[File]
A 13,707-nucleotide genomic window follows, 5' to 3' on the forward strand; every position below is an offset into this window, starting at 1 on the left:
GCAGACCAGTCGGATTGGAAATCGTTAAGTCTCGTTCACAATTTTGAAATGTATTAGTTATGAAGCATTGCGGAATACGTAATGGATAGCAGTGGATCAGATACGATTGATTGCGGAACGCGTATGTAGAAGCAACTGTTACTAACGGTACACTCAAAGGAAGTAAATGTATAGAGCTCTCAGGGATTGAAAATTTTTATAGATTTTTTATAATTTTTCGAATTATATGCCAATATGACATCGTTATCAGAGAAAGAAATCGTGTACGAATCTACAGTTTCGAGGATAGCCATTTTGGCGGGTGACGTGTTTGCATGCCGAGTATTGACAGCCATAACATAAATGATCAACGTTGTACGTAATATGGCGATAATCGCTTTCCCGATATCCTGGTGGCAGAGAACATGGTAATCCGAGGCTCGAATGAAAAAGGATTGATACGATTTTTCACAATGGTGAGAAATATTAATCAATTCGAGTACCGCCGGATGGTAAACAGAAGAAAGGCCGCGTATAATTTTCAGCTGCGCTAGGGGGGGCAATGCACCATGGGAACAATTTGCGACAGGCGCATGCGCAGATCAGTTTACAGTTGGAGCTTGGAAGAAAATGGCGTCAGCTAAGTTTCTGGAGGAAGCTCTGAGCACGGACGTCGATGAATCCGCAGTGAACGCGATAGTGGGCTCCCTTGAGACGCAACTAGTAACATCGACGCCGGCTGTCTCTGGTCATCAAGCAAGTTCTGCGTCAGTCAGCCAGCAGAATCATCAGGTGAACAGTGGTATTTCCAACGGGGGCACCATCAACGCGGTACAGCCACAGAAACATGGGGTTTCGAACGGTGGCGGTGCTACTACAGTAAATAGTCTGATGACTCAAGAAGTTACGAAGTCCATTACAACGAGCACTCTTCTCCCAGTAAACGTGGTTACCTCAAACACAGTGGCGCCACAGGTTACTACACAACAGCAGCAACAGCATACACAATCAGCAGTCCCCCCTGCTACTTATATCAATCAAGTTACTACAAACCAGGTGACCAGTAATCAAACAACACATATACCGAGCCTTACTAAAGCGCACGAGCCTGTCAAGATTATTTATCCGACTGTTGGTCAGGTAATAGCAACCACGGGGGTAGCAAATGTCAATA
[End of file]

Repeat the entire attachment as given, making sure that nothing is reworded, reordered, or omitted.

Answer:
A 13,707-nucleotide genomic window follows, 5' to 3' on the forward strand; every position below is an offset into this window, starting at 1 on the left:
GCAGACCAGTCGGATTGGAAATCGTTAAGTCTCGTTCACAATTTTGAAATGTATTAGTTATGAAGCATTGCGGAATACGTAATGGATAGCAGTGGATCAGATACGATTGATTGCGGAACGCGTATGTAGAAGCAACTGTTACTAACGGTACACTCAAAGGAAGTAAATGTATAGAGCTCTCAGGGATTGAAAATTTTTATAGATTTTTTATAATTTTTCGAATTATATGCCAATATGACATCGTTATCAGAGAAAGAAATCGTGTACGAATCTACAGTTTCGAGGATAGCCATTTTGGCGGGTGACGTGTTTGCATGCCGAGTATTGACAGCCATAACATAAATGATCAACGTTGTACGTAATATGGCGATAATCGCTTTCCCGATATCCTGGTGGCAGAGAACATGGTAATCCGAGGCTCGAATGAAAAAGGATTGATACGATTTTTCACAATGGTGAGAAATATTAATCAATTCGAGTACCGCCGGATGGTAAACAGAAGAAAGGCCGCGTATAATTTTCAGCTGCGCTAGGGGGGGCAATGCACCATGGGAACAATTTGCGACAGGCGCATGCGCAGATCAGTTTACAGTTGGAGCTTGGAAGAAAATGGCGTCAGCTAAGTTTCTGGAGGAAGCTCTGAGCACGGACGTCGATGAATCCGCAGTGAACGCGATAGTGGGCTCCCTTGAGACGCAACTAGTAACATCGACGCCGGCTGTCTCTGGTCATCAAGCAAGTTCTGCGTCAGTCAGCCAGCAGAATCATCAGGTGAACAGTGGTATTTCCAACGGGGGCACCATCAACGCGGTACAGCCACAGAAACATGGGGTTTCGAACGGTGGCGGTGCTACTACAGTAAATAGTCTGATGACTCAAGAAGTTACGAAGTCCATTACAACGAGCACTCTTCTCCCAGTAAACGTGGTTACCTCAAACACAGTGGCGCCACAGGTTACTACACAACAGCAGCAACAGCATACACAATCAGCAGTCCCCCCTGCTACTTATATCAATCAAGTTACTACAAACCAGGTGACCAGTAATCAAACAACACATATACCGAGCCTTACTAAAGCGCACGAGCCTGTCAAGATTATTTATCCGACTGTTGGTCAGGTAATAGCAACCACGGGGGTAGCAAATGTCAATA